We hear a lot about the so called, millenial generation, which is roughly people born between the early 80s and early 2000s. It seems there is some challenge in leading and motivating and getting productivity from this group. Hmmm? First of all, I am not wanting to put all people born in that window of time into a bin of some kind. I just want to speak in general about the typical personality profile of a majority of the people born in those times.
Attributes that can define millenials, among others, include:
- They are purpose driven, purpose in the ‘meaning of life’ sense
- They embrace the idea of mentorship, they like to be shown
- They want help to develop their leadership skills soonest
- They like to be invited to contribute. They want a voice in decisions etc
- They want to be seen as having high potential
- They are far more interested in ‘we’ than individualism
According to some, these desires are, apparently, hard to fulfill. I suppose that people born before 1980 might see some of these people as being impertinent, unrealistic, lacking in work experience and in knowing about life. For me, in my own memory of moving through a few decades of working as an employee and later as a company owner, I always wanted all of these same things. However, I also recall mostly wanting them and very little asking for them. Having such things from work felt unrealistic and it would have been impertinent of me to have asked for them. Besides, as I was oft reminded, I was inexperienced in working and in life overall.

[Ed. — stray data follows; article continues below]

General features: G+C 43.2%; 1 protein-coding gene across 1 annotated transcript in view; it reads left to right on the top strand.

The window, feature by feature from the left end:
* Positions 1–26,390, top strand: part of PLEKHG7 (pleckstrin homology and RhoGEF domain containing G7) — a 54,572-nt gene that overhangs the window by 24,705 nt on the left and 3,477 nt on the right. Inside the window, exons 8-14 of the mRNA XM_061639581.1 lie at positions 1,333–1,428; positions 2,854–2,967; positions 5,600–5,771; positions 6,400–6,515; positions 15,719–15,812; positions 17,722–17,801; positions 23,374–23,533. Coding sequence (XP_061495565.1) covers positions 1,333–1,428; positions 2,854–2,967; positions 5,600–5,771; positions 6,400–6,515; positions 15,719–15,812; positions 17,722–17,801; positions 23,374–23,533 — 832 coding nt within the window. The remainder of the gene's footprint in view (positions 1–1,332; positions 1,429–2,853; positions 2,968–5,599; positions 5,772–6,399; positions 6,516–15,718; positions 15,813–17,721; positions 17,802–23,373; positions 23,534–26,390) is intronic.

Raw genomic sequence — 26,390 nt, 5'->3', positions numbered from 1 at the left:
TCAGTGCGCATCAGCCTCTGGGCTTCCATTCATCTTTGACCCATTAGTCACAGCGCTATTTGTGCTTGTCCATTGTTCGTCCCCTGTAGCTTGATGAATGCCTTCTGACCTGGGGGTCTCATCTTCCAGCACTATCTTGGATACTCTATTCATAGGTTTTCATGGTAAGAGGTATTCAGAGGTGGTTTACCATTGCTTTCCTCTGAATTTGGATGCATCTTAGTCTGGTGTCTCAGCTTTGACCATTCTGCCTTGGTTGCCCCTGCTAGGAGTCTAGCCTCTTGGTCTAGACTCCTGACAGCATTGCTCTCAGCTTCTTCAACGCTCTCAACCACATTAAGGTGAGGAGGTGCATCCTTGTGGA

Ahh, there we have it. The fuss about millenials is probably something made up by a less than secure older generation (like me) that are the supervisors, leaders and so on. We more senior people have not had the experience of having had what the millenials boldly ask for, until much later. And this more senior layer of our work environment may also be quite unsure of how to become more comfortable with a group that had all of these things when so young and then maybe even ask for more. Other than that, is it not so that a workforce that has the attributes sought by millenials, would flourish?
If we look at the scene after World War II, it was the military returning home that filled the workplace. The leaders in the War, naturally became the leaders at work. Top down, command and control, discipline and the list of parallels to the military continues. We are now seeing the final release of those parallel structures and behaviours and finding that much more is possible. Business is flourishing by embracing empowerment, open hierarchy, servant leadership, the ‘teal’ organization and many more concepts that are definitely not militaristic.
Some want to ‘fix’ the millenials. What if it is change in the rest of us that would bring the greatest benefit to all?
I didn’t want to hear this either.
What do you mean I have to change, with all of my experience and stature and…?
What if it is about reshaping the playing field such that more contributions are valued, and if hierarchy does not look quite the same anymore?
I see a lot of this dynamic unfolding with some of my coaching clients. What I am seeing tells me that I need to think about this idea that inverts who it is that would be best to change. I’m on it.
Joseph Seiler MCC